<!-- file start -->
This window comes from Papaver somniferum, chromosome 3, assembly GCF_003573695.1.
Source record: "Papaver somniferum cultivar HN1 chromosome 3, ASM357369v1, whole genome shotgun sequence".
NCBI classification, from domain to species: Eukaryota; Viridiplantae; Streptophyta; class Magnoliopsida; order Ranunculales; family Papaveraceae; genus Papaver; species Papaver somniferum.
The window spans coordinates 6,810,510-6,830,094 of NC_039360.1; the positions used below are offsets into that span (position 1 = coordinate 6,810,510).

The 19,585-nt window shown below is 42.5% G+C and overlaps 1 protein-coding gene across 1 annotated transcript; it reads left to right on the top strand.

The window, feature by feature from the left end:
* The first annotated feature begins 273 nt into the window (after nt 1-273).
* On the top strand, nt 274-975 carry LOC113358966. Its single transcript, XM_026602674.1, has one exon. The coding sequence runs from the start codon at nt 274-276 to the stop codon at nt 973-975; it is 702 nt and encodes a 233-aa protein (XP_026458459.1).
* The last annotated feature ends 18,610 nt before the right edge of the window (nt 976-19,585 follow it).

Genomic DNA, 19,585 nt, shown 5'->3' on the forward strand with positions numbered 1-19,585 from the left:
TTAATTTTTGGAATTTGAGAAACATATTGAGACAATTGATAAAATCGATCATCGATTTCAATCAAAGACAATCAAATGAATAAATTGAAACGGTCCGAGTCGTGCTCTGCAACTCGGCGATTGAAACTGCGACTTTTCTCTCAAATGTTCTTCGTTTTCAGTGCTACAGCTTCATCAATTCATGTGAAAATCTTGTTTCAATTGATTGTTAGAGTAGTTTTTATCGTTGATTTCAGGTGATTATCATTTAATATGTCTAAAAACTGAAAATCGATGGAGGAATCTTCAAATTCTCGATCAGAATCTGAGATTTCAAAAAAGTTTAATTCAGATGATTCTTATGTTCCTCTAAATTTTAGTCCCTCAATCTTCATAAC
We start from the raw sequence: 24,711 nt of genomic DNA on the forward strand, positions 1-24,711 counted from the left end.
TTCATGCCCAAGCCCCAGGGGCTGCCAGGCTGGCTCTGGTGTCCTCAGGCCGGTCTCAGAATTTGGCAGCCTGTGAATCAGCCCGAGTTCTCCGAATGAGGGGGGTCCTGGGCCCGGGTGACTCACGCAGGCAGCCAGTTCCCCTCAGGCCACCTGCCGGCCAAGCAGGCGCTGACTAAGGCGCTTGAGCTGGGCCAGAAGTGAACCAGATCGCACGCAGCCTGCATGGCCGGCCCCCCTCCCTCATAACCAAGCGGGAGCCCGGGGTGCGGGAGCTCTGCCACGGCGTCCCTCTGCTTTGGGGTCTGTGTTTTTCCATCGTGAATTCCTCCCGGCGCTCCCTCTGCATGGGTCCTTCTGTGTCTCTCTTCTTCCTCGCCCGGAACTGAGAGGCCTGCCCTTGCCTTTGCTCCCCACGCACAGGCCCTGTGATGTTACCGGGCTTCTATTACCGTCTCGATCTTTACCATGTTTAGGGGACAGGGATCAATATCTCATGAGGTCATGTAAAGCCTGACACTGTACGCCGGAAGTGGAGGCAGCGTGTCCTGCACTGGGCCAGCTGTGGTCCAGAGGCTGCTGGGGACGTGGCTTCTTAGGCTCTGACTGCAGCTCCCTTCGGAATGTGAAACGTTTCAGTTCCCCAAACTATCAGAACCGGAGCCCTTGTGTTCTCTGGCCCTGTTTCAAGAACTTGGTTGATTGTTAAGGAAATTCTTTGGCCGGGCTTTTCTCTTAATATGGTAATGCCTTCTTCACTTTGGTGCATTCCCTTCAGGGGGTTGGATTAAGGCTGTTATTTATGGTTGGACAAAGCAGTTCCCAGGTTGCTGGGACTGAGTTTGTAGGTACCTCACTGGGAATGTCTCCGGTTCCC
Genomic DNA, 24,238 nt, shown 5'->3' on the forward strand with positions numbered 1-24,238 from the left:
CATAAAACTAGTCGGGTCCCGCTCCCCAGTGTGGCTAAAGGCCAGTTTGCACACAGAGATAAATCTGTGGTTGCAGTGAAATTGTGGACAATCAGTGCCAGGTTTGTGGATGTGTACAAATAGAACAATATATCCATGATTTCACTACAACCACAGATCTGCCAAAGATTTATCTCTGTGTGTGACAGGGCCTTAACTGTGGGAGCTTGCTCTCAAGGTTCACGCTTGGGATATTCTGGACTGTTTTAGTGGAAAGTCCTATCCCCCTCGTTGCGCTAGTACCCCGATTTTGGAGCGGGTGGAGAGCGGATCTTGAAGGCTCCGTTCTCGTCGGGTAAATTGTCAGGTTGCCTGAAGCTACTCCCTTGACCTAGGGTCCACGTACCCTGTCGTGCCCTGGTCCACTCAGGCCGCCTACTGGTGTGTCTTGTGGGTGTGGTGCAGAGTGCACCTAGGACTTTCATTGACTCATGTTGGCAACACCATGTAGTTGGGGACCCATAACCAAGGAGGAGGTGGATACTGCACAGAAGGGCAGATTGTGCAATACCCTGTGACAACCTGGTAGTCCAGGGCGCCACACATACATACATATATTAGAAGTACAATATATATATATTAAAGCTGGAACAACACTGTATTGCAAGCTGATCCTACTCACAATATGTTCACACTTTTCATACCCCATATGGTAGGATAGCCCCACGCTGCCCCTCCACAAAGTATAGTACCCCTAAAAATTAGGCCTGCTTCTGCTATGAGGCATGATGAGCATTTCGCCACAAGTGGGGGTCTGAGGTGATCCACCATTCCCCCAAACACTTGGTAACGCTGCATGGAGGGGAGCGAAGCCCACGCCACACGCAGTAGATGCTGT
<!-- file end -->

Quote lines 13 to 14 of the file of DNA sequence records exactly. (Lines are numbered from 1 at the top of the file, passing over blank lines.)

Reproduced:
TTCATGCCCAAGCCCCAGGGGCTGCCAGGCTGGCTCTGGTGTCCTCAGGCCGGTCTCAGAATTTGGCAGCCTGTGAATCAGCCCGAGTTCTCCGAATGAGGGGGGTCCTGGGCCCGGGTGACTCACGCAGGCAGCCAGTTCCCCTCAGGCCACCTGCCGGCCAAGCAGGCGCTGACTAAGGCGCTTGAGCTGGGCCAGAAGTGAACCAGATCGCACGCAGCCTGCATGGCCGGCCCCCCTCCCTCATAACCAAGCGGGAGCCCGGGGTGCGGGAGCTCTGCCACGGCGTCCCTCTGCTTTGGGGTCTGTGTTTTTCCATCGTGAATTCCTCCCGGCGCTCCCTCTGCATGGGTCCTTCTGTGTCTCTCTTCTTCCTCGCCCGGAACTGAGAGGCCTGCCCTTGCCTTTGCTCCCCACGCACAGGCCCTGTGATGTTACCGGGCTTCTATTACCGTCTCGATCTTTACCATGTTTAGGGGACAGGGATCAATATCTCATGAGGTCATGTAAAGCCTGACACTGTACGCCGGAAGTGGAGGCAGCGTGTCCTGCACTGGGCCAGCTGTGGTCCAGAGGCTGCTGGGGACGTGGCTTCTTAGGCTCTGACTGCAGCTCCCTTCGGAATGTGAAACGTTTCAGTTCCCCAAACTATCAGAACCGGAGCCCTTGTGTTCTCTGGCCCTGTTTCAAGAACTTGGTTGATTGTTAAGGAAATTCTTTGGCCGGGCTTTTCTCTTAATATGGTAATGCCTTCTTCACTTTGGTGCATTCCCTTCAGGGGGTTGGATTAAGGCTGTTATTTATGGTTGGACAAAGCAGTTCCCAGGTTGCTGGGACTGAGTTTGTAGGTACCTCACTGGGAATGTCTCCGGTTCCC
Genomic DNA, 24,238 nt, shown 5'->3' on the forward strand with positions numbered 1-24,238 from the left: